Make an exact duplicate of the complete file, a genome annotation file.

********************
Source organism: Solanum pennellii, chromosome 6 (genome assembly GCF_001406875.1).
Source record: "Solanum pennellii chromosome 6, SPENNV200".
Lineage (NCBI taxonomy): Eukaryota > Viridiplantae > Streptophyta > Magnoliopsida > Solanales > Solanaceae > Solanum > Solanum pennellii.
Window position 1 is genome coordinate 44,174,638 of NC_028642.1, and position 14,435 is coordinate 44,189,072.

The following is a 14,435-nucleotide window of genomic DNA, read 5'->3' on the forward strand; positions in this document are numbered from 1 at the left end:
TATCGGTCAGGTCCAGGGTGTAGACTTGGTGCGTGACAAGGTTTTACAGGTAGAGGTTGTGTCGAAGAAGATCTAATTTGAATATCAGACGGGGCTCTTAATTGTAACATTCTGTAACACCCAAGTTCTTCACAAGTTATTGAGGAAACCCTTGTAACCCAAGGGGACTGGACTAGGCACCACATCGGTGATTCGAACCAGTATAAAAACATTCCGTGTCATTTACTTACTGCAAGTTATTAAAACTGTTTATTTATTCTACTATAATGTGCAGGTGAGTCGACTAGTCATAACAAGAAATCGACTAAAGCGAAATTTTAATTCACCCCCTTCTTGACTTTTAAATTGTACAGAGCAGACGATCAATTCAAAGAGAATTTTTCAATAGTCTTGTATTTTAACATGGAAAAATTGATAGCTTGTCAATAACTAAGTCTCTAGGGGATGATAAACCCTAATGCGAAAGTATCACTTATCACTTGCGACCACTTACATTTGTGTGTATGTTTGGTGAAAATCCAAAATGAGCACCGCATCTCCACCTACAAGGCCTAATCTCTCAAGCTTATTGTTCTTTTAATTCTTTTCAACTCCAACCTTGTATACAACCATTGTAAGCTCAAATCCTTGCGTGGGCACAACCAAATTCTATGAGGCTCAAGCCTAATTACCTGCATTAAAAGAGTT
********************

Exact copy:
Source organism: Solanum pennellii, chromosome 6 (genome assembly GCF_001406875.1).
Source record: "Solanum pennellii chromosome 6, SPENNV200".
Lineage (NCBI taxonomy): Eukaryota > Viridiplantae > Streptophyta > Magnoliopsida > Solanales > Solanaceae > Solanum > Solanum pennellii.
Window position 1 is genome coordinate 44,174,638 of NC_028642.1, and position 14,435 is coordinate 44,189,072.

The following is a 14,435-nucleotide window of genomic DNA, read 5'->3' on the forward strand; positions in this document are numbered from 1 at the left end:
TATCGGTCAGGTCCAGGGTGTAGACTTGGTGCGTGACAAGGTTTTACAGGTAGAGGTTGTGTCGAAGAAGATCTAATTTGAATATCAGACGGGGCTCTTAATTGTAACATTCTGTAACACCCAAGTTCTTCACAAGTTATTGAGGAAACCCTTGTAACCCAAGGGGACTGGACTAGGCACCACATCGGTGATTCGAACCAGTATAAAAACATTCCGTGTCATTTACTTACTGCAAGTTATTAAAACTGTTTATTTATTCTACTATAATGTGCAGGTGAGTCGACTAGTCATAACAAGAAATCGACTAAAGCGAAATTTTAATTCACCCCCTTCTTGACTTTTAAATTGTACAGAGCAGACGATCAATTCAAAGAGAATTTTTCAATAGTCTTGTATTTTAACATGGAAAAATTGATAGCTTGTCAATAACTAAGTCTCTAGGGGATGATAAACCCTAATGCGAAAGTATCACTTATCACTTGCGACCACTTACATTTGTGTGTATGTTTGGTGAAAATCCAAAATGAGCACCGCATCTCCACCTACAAGGCCTAATCTCTCAAGCTTATTGTTCTTTTAATTCTTTTCAACTCCAACCTTGTATACAACCATTGTAAGCTCAAATCCTTGCGTGGGCACAACCAAATTCTATGAGGCTCAAGCCTAATTACCTGCATTAAAAGAGTT